Eve by Anna Carey
My rating: 4 of 5 stars
Synopsis from Goodreads:
The year is 2032, sixteen years after a deadly virus—and the vaccine intended to protect against it—wiped out most of the earth’s population. The night before eighteen-year-old Eve’s graduation from her all-girls school she discovers what really happens to new graduates, and the horrifying fate that awaits her.
Fleeing the only home she’s ever known, Eve sets off on a long, treacherous journey, searching for a place she can survive. Along the way she encounters Caleb, a rough, rebellious boy living in the wild. Separated from men her whole life, Eve has been taught to fear them, but Caleb slowly wins her trust...and her heart. He promises to protect her, but when soldiers begin hunting them, Eve must choose between true love and her life.
I really liked this story a lot- I felt it had a lot of adventure and heart. There have been a lot of dystopian novels out this year, but I thought that this was a good one. This is set not too far into the future where a plague has killed off the majority of the world's population. I thought that the back story, the reasons why, and history of the spread of the original devastating virus was well explained.
The main character Eve has been raised in a walled off school for girls, cared for and educated, but has never seen a boy and has been taught to fear them. Eve discovers, by accident, that after they graduate they are going to be kept in a prison and used for breeding, so she escapes the school the night before graduation with one of her classmates Arden and starts to run. The focus of the book is not about the society, or the girls kept for breeding, but about Eve's new life on the run, as a fugitive hiding from the soldiers who are pursuing her, and about the people that she meets along the way.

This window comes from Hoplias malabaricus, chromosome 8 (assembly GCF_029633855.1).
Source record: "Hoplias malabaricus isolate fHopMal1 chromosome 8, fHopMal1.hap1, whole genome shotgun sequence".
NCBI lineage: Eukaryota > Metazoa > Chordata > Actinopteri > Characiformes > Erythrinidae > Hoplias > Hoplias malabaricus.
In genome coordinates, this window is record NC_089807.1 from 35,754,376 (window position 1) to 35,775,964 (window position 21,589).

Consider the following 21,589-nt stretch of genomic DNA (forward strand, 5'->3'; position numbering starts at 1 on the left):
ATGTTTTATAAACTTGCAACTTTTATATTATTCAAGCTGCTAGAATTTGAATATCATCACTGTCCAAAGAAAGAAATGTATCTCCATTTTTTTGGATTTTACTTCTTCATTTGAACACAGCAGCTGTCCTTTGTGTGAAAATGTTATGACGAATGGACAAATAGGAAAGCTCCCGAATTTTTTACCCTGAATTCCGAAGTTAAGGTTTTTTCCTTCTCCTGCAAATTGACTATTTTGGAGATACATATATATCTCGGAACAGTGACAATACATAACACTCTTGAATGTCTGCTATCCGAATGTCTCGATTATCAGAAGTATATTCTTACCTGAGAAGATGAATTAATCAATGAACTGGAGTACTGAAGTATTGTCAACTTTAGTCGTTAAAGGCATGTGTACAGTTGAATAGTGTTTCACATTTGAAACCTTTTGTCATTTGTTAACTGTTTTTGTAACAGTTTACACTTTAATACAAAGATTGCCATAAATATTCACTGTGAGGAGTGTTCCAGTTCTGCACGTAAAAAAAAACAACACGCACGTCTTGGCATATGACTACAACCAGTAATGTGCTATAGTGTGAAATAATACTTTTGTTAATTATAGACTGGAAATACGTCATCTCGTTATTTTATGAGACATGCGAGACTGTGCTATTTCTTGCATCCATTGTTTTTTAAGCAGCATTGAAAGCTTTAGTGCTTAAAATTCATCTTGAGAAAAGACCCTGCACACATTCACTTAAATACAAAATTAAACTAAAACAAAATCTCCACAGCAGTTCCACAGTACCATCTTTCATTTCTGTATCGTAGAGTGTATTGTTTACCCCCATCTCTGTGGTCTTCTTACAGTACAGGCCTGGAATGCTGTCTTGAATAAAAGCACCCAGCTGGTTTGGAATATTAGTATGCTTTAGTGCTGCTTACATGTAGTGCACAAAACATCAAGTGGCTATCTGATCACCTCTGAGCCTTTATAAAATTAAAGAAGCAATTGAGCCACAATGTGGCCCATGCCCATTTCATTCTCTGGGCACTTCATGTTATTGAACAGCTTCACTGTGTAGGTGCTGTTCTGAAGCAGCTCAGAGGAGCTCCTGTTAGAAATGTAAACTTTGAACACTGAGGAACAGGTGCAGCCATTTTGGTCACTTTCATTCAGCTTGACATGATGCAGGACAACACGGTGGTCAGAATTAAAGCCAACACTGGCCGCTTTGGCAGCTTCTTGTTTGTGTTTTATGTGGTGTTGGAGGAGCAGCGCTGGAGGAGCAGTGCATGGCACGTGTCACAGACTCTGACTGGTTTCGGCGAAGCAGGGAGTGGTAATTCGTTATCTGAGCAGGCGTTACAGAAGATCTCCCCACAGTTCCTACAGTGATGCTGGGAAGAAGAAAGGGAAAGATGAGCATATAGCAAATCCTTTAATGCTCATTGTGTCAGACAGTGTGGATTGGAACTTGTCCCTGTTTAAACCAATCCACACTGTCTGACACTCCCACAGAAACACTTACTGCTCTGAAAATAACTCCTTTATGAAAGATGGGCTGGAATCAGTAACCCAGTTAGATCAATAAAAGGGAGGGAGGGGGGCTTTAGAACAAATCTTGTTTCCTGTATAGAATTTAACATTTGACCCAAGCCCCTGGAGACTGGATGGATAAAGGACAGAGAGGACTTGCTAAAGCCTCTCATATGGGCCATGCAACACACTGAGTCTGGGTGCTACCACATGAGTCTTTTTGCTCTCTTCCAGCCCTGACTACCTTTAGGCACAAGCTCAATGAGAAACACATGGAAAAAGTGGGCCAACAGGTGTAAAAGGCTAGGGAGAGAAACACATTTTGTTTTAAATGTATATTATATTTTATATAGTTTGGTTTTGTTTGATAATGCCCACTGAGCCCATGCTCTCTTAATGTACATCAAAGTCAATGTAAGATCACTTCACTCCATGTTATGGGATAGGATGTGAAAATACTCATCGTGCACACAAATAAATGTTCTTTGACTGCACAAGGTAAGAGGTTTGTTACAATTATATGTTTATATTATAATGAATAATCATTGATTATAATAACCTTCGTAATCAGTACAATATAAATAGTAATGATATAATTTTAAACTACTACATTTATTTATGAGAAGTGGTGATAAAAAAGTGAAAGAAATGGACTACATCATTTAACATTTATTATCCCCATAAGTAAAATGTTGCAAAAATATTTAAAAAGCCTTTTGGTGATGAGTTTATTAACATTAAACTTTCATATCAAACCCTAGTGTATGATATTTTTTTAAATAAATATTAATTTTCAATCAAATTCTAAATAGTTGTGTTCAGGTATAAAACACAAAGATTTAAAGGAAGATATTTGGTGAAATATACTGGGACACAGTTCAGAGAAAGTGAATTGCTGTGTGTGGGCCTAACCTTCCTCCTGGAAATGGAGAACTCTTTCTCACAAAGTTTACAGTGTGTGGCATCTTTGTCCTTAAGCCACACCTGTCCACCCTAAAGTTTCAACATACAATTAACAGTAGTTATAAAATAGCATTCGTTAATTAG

I thought that Eve was very sweet but naturally naive, but I liked her a lot and sympathised with what she was going through. She fends for herself in the woods and manages to hide out in a few abandoned houses, when she has never had to do anything for herself before, and copes well with how devastating it is when everything she thinks she knows is wrong. She is very lucky in that the first boy she meets is Caleb- someone with a good heart who is willing to try and help her even when doing so puts himself in danger. Eve is prepared to be afraid of Caleb and immediately assumes the worst of him, but Caleb is one of the nice guys and his humourous attempts to reassure her added a breath of fresh air to the story.
Caleb takes her to a secret hideout of a kind of resistance movement where they are safe from the soldiers, but where she is also met with suspicion. As she tries to help and fit in, she gradually feels more at home there. At one point she becomes a figure like Wendy to the Lost Boys with the children of the resistance in hiding- she starts to teach them to read and civilises them. Eve is spoilt by having Caleb as a friend, and starts to assume that she has been lied to completely about all guys, letting her guard down a little, and making herself vulnerable again. This book is suspenseful, tender, harsh and romantic and has the best and worst of human nature shown in it. There are betrayals and cruelty and heartbreaks, but also acts of bravery and selflessness, and a determination of spirit. Eve is a survival story, and a love story, and a story of struggle, and Eve and Caleb fight soldiers, and hide, and develop codes and try to find each other again. Their goal is a place called Califia, told about in stories, where they will be safe from the soldiers.
Although I liked this, the book was, however, very short and could have been expanded upon a little more. Even though this is the first book in a series, this still felt a little like the skeleton of a story and could have done with a little more flesh to it. I enjoyed it though, and will read the sequel when it comes out.
Thanks to HarperCollins and netgalley for the advance copy.